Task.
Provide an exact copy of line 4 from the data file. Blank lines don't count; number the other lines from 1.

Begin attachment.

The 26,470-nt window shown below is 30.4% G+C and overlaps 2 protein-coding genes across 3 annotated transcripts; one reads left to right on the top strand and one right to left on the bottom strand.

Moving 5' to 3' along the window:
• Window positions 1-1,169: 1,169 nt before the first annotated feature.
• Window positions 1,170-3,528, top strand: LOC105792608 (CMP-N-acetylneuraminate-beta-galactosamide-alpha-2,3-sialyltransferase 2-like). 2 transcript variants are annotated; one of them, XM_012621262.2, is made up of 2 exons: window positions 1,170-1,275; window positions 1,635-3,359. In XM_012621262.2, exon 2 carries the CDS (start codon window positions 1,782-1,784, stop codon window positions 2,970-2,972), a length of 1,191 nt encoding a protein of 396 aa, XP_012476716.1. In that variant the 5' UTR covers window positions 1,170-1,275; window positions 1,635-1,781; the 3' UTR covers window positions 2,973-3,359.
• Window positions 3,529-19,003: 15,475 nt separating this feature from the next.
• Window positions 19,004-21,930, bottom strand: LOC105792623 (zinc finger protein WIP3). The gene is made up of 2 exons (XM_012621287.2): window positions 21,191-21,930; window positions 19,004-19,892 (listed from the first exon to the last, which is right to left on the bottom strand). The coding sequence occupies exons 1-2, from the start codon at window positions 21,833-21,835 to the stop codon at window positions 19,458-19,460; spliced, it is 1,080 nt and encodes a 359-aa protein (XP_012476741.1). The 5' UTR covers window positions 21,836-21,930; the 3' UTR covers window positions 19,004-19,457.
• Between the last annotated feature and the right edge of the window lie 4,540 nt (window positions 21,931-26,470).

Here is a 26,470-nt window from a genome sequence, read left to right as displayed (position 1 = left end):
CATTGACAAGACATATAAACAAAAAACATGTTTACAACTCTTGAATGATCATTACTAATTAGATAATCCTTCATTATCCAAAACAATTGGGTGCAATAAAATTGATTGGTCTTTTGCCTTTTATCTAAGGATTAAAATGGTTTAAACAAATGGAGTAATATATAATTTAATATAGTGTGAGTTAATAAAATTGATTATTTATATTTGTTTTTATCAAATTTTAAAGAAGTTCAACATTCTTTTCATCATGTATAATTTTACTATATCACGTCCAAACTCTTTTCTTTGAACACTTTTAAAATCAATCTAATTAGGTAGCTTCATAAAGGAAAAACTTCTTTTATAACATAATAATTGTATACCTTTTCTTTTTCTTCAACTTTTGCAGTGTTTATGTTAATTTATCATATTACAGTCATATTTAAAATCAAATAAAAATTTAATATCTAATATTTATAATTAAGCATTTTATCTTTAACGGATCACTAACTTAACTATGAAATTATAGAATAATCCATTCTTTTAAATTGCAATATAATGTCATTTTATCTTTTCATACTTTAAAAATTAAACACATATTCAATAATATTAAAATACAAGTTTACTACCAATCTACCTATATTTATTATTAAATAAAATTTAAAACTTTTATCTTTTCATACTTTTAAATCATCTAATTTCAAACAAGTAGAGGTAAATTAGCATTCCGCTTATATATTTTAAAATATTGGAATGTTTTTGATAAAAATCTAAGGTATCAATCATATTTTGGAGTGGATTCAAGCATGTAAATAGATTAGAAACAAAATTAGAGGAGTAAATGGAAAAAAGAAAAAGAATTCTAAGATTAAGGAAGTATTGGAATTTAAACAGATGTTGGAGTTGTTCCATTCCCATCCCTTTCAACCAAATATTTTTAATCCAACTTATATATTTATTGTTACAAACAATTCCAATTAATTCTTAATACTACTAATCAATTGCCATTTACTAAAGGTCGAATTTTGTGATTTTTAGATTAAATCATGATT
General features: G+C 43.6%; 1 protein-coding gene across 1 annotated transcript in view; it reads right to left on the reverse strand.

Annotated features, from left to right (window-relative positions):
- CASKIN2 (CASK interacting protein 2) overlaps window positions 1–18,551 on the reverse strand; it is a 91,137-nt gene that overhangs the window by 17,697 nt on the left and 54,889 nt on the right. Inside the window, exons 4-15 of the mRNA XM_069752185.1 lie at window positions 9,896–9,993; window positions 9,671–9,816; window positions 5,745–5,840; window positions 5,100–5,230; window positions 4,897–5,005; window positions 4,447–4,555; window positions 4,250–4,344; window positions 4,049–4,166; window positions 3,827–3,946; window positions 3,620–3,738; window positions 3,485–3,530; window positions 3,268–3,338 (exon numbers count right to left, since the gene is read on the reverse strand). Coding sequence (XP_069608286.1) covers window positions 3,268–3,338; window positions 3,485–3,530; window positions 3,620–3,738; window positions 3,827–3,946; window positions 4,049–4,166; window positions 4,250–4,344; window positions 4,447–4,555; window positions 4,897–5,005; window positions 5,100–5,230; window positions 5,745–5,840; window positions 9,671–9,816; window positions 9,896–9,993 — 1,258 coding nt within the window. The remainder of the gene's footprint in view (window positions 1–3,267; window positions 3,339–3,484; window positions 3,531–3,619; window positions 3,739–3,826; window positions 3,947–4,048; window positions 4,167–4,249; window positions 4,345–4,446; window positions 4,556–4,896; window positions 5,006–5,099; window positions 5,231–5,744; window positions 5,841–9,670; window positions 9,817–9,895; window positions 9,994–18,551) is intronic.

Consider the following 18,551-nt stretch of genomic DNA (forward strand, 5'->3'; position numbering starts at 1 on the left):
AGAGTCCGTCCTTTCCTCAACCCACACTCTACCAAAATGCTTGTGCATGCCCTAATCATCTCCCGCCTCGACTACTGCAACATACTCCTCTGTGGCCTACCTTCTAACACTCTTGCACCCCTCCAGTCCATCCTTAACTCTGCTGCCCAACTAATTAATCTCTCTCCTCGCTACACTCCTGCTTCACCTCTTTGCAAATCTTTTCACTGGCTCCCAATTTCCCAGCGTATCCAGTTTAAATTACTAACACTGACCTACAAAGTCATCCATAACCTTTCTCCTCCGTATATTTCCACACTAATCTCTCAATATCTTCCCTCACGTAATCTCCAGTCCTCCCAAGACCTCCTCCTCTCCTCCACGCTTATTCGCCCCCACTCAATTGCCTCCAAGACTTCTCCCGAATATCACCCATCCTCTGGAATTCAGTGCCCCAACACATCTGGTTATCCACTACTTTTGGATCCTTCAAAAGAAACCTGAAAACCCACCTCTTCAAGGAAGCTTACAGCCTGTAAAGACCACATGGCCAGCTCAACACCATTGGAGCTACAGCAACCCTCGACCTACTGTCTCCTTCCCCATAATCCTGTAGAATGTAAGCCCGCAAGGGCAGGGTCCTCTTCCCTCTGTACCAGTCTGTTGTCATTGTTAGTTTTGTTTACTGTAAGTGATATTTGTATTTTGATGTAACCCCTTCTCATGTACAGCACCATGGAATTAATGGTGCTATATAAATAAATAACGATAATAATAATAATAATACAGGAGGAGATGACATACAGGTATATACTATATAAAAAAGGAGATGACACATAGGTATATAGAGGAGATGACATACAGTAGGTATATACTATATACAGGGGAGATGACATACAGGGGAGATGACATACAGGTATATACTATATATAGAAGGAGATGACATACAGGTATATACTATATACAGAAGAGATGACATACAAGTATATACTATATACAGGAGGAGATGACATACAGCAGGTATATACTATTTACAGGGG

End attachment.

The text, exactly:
• Window positions 1,170-3,528, top strand: LOC105792608 (CMP-N-acetylneuraminate-beta-galactosamide-alpha-2,3-sialyltransferase 2-like). 2 transcript variants are annotated; one of them, XM_012621262.2, is made up of 2 exons: window positions 1,170-1,275; window positions 1,635-3,359. In XM_012621262.2, exon 2 carries the CDS (start codon window positions 1,782-1,784, stop codon window positions 2,970-2,972), a length of 1,191 nt encoding a protein of 396 aa, XP_012476716.1. In that variant the 5' UTR covers window positions 1,170-1,275; window positions 1,635-1,781; the 3' UTR covers window positions 2,973-3,359.